Human Rights Watch welcomes the report of the International Commission of Inquiry on Libya, which rightly highlighted a wide range of past and ongoing human rights violations. We support the Commission’s conclusions that “international crimes, specifically crimes against humanity and war crimes, were committed by Qadhafi forces in Libya.”
Human Rights Watch’s research also confirms the Commission’s conclusion that anti-Gaddafi forces “committed serious violations, including war crimes and breaches of international human rights law.” We support the Commission’s finding that crimes against humanity of torture and killing by anti-Gaddafi forces in Misrata have apparently taken place.
Of deep concern are reports of torture and maltreatment in detention facilities run by militias, sometimes resulting in deaths. Armed groups are also engaging in arbitrary arrests and revenge attacks against those who supported or are perceived as having supported the Gaddafi government.
The state is slowly taking control of detention facilities, and this is welcome. But militias still illegally hold between five and six thousand detainees, and most of them have not had any judicial review. The government should redouble its efforts to bring these detainees under its control, and give them prompt judicial reviews or release them. The Libyan government should send a clear message that only official security structures are authorized to make arrests, and it will not tolerate illegal detentions or torture.
The creation of an inter-ministerial body to address human rights violations is welcome. But the problems require concerted action, including prosecutions of all those who violate the law.
Another concern is the fate of roughly 35,000 people from Tawergha, who are blocked from returning to their homes by militias from Misrata. These militias accuse Tawerghans of having committed atrocities against Misrata together with Gaddafi forces, but it is collective punishment, and likely a crime against humanity, to prevent the entire town from returning home. In addition, the displaced people in western Libya are subject to ongoing harassment and attacks, including one last month on a camp in Janzur that killed seven people. The government should immediately bolster security at camps where displaced people are staying, and implement plans to ensure their safe return home.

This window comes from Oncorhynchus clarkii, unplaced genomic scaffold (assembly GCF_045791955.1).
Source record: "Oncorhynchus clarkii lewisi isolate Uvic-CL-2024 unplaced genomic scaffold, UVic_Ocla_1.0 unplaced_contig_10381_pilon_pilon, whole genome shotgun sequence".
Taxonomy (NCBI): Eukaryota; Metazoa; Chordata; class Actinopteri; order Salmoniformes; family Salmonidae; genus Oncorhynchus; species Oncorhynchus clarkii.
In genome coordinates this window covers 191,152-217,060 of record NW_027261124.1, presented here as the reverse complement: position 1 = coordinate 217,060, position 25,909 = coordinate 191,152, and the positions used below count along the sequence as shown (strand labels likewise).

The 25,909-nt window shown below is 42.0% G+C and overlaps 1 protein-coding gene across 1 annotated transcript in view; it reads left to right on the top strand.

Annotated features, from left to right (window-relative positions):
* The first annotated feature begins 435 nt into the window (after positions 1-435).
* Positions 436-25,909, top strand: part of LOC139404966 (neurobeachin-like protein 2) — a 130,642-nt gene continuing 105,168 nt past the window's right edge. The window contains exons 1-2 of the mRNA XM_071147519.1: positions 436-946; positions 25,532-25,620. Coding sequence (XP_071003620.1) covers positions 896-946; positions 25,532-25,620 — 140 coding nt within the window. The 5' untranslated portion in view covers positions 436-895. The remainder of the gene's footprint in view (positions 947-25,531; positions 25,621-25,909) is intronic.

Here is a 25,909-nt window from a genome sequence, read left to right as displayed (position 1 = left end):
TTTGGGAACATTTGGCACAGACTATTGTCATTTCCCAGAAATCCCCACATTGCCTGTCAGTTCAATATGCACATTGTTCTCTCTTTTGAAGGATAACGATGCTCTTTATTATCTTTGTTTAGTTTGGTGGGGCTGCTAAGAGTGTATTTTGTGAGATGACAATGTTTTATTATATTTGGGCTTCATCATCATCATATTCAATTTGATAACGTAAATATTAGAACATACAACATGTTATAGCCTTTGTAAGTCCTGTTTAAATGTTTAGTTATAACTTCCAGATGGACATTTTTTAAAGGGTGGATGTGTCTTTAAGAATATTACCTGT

For these and other serious violations committed in Libya, accountability is required. Security Council Resolution 1970 gives the International Criminal Court ongoing jurisdiction over war crimes and crimes against humanity committed on the territory of Libya since February 15, 2011.
Free and fair elections in Libya, scheduled for June, will require laws that protect the rights of Libyans to criticize their leaders and others in public life and to associate and assemble as they see fit, without fear of prosecution or other reprisal. Guaranteeing the independence of civil society and the active participation of women will be critical for a transition to democracy, and for this reforms of the penal code, media laws, and association laws are required. Human Rights Watch is also concerned that vetting procedures may be used to ban candidates based on vague and broadly defined criteria.
Libya has passed important laws on Transitional Justice and Amnesties, and these are important steps. But the government should make these laws public and widely available so they can be understood and implemented in line with international human rights standards. It should make publicly available all oil and gas contracts, so Libyans know how their national wealth is being managed.
To protect women’s rights, the interim government should withdraw all remaining reservations to CEDAW, and reform personal status laws that discriminate against women, including laws on inheritance, marriage, divorce, and custody of children and adopt laws that protect women and girls from gender-based violence.
Human Rights Watch believes that Libya should ratify the Optional Protocol to the Convention Against Torture, which would allow for independent inspections of detention facilities.
With the likely ongoing crimes against humanity occurring in Libyan territory, the primary responsibility to protect the population of Libya rests with the Libyan government. However, the international community also has a duty to assist the government, speedily and fully, to implement its responsibility to protect and end these crimes immediately.
Given the gravity of the challenges still faced in Libya, the Human Rights Council should establish an international mechanism, such as an Independent Expert, to assist Libya in abandoning past abusive practices and following up to the recommendations of the Commission of Inquiry, and to report back regularly to the UN Human Rights Council on progress and challenges.
Lastly, Human Rights Watch calls on NATO to investigate cases in which Libyan civilians died from its attacks during last year’s campaign, as recommended by the Commission of Inquiry. NATO took extensive measures to minimize civilian casualties and the number of victims is relatively low. But that does not lift the legal obligation to investigate questionable cases. NATO should also compensate the civilian victims of its campaign.